My Sister’s Wedding
*a.k.a. a very girly post*
Masood and I were in Karachi earlier this month, for a little over a week, to attend my sister’s wedding. The days flew by swiftly like a beautiful blur, and if it were not for the thousands of photographs, I would’ve thought I have indeed dreamed the entire affair.
Everything was perfect, alhumdulillah. It has been a very traditional Pakistani wedding, full of family and friends, colours, laughter, drama, flowers, and food.
I have my eyes set on these two traditional things (vase and glass), and had planned on quietly smuggling them into my U.A.E. home. I intended to use them as props for my food photography. However, I completely forgot about them. It was only during that dreadful chore, called unpacking suitcases, that I realized these items were left in Karachi. I also forgot the rabri that was in the fridge, my shower gel in the bathroom, and Masood’s suit in the bedroom.
We landed in Karachi a few days before the wedding, with the bride completely hidden indoors, away from the harmful rays of the sun. Bright, yellow and green paper flowers and ribbons adorned the walls and the staircase handrails. Frantic, last-moment shopping was going on (mostly my stuff). There was a constant stream of guests coming in and out of our home at any time during the day or night. A pot of tea always sat on a stove top, ready to brew a fresh batch of the drink for the guests.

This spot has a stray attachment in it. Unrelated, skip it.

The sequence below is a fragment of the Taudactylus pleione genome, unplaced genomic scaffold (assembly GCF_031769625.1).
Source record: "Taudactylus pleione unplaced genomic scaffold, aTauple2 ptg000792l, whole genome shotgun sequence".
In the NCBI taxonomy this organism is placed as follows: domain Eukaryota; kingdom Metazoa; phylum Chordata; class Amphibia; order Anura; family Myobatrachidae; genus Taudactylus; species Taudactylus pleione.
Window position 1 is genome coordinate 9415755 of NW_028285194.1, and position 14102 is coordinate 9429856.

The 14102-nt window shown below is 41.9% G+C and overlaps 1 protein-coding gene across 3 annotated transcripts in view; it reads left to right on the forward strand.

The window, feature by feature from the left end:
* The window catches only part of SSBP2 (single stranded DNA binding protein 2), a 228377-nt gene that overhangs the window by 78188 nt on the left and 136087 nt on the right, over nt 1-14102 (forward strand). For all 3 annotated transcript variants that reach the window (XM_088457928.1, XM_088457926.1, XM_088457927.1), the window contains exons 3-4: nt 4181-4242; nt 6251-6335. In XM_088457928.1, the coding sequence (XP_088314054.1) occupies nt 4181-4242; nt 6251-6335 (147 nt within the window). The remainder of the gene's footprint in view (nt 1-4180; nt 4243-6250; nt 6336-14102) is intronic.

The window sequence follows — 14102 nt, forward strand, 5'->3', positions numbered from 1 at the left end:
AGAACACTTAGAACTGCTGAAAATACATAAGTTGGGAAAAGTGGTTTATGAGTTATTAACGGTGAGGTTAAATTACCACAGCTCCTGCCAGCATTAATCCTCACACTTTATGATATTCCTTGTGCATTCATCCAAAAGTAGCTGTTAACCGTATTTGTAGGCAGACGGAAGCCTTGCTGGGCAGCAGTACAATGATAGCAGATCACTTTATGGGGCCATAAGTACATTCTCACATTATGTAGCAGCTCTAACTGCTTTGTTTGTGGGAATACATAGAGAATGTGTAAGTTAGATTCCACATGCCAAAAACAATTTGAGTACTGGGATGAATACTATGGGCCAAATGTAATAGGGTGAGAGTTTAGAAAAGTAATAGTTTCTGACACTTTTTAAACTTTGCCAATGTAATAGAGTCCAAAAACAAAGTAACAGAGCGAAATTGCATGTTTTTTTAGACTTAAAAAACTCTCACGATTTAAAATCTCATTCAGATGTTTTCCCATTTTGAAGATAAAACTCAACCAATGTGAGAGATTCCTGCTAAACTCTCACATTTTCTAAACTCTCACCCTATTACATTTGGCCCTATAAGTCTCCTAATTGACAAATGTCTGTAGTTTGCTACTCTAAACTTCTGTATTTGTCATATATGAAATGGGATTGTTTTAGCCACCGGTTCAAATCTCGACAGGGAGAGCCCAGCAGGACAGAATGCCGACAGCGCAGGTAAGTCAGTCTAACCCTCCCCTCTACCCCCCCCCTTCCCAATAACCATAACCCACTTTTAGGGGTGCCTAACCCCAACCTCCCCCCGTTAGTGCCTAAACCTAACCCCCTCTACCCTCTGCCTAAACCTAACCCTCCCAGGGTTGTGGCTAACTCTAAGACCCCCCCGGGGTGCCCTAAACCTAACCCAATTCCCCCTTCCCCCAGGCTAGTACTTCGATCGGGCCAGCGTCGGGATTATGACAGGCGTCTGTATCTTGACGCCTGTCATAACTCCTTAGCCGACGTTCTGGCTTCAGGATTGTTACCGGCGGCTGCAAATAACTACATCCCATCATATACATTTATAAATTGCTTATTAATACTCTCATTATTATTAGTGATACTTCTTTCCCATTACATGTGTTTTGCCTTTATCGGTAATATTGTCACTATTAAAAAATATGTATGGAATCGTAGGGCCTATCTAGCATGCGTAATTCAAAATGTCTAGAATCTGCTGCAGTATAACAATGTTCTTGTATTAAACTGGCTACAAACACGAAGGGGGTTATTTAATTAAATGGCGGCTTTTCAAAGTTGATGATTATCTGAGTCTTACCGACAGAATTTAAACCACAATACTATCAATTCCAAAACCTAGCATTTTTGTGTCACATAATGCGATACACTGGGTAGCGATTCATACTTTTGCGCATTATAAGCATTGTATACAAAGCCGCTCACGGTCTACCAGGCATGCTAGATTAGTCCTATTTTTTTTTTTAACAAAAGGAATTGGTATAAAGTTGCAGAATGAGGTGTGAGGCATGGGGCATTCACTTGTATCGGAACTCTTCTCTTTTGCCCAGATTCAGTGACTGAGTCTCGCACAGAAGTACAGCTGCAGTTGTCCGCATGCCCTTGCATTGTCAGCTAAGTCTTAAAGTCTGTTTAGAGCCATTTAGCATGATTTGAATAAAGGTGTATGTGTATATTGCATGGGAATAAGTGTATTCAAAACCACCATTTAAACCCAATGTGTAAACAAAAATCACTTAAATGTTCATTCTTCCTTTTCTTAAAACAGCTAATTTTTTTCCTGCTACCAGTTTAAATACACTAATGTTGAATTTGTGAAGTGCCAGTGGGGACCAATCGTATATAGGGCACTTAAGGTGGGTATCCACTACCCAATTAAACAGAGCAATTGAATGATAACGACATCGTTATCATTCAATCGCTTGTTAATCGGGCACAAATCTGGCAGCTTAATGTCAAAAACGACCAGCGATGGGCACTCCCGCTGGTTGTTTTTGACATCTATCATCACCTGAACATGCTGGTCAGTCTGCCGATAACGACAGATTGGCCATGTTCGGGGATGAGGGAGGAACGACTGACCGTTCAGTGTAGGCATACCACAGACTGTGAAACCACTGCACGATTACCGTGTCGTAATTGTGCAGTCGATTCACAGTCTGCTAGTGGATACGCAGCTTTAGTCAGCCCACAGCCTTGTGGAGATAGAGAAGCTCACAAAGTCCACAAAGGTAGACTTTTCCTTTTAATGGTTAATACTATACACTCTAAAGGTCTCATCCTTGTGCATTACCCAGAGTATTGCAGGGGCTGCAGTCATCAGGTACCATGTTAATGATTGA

A professional henna lady came to our home and applied gorgeous, intricate designs on our hands. I admired how quickly yet efficiently she did her job. The best part about having henna is that it takes an hour for it to dry off completely, thereby exempting the person from doing any household chores. In my case, I made sure the henna took two hours to dry off.
Except for the bride, none of us had the time to go to the beauty salon for the customary facials and make-up. But you know what? M.A.C. Studio Fix fluid foundation did the job! After applying the tiniest bit, it looked like we just had a nice, fresh facial. I highly recommend the product. We applied make-up ourselves, and made use of an eye shadow primer each time, so that the colours blended nicely and easily. And most importantly, the people we knew still recognised us.
As much as I’d like to take credit for these beautiful photographs, I can’t because I was too busy entertaining the guests, looking after the bride, and having fun. I gave my camera to my teenage cousin, who did a pretty amazing job. Some of the pictures on this post were taken by him, while some were taken by the professionals.
Some drama was involved too, but is there a wedding without one? The nice thing was that at the end of the day, or the following day, people were back to their normal selves, and then everyone was happy all over again. The biggest (albeit quietest) drama, in my opinion, was the one that unfolded between the photographers/videographers. You see, the bride’s side hired professionals to make videos, and so did the groom’s. And these professionals from two different companies weren’t quite friendly with each other. Each wanted to capture the event in their own way, barely tolerating the presence of the other.
Everyone looked their best during the three-night celebration, specially the bride and the groom. My sister looked absolutely radiant and happy, mashaAllah.
The ladies—specially the unmarried ones—took pictures of their dresses, footwear, henna, and bangles from every angle possible. The gentlemen—specially the unmarried ones—took pictures of themselves being silly.